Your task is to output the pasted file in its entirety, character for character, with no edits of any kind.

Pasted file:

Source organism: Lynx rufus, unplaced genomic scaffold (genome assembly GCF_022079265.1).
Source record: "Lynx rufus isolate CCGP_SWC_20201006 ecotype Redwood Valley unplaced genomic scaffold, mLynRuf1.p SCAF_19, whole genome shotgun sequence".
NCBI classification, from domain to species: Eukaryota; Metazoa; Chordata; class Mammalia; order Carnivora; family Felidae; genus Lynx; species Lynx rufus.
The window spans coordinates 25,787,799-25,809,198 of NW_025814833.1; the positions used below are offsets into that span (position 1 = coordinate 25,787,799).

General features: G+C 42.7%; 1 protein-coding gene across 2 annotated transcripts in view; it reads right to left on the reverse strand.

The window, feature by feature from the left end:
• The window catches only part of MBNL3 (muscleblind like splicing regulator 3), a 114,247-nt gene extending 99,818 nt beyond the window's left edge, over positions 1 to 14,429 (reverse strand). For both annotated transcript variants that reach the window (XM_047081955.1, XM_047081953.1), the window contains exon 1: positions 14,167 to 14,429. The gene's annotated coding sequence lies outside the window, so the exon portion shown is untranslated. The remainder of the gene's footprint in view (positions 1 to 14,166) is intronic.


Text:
Source organism: Lynx rufus, unplaced genomic scaffold (genome assembly GCF_022079265.1).
Source record: "Lynx rufus isolate CCGP_SWC_20201006 ecotype Redwood Valley unplaced genomic scaffold, mLynRuf1.p SCAF_19, whole genome shotgun sequence".
NCBI classification, from domain to species: Eukaryota; Metazoa; Chordata; class Mammalia; order Carnivora; family Felidae; genus Lynx; species Lynx rufus.
The window spans coordinates 25,787,799-25,809,198 of NW_025814833.1; the positions used below are offsets into that span (position 1 = coordinate 25,787,799).

General features: G+C 42.7%; 1 protein-coding gene across 2 annotated transcripts in view; it reads right to left on the reverse strand.

The window, feature by feature from the left end:
• The window catches only part of MBNL3 (muscleblind like splicing regulator 3), a 114,247-nt gene extending 99,818 nt beyond the window's left edge, over positions 1 to 14,429 (reverse strand). For both annotated transcript variants that reach the window (XM_047081955.1, XM_047081953.1), the window contains exon 1: positions 14,167 to 14,429. The gene's annotated coding sequence lies outside the window, so the exon portion shown is untranslated. The remainder of the gene's footprint in view (positions 1 to 14,166) is intronic.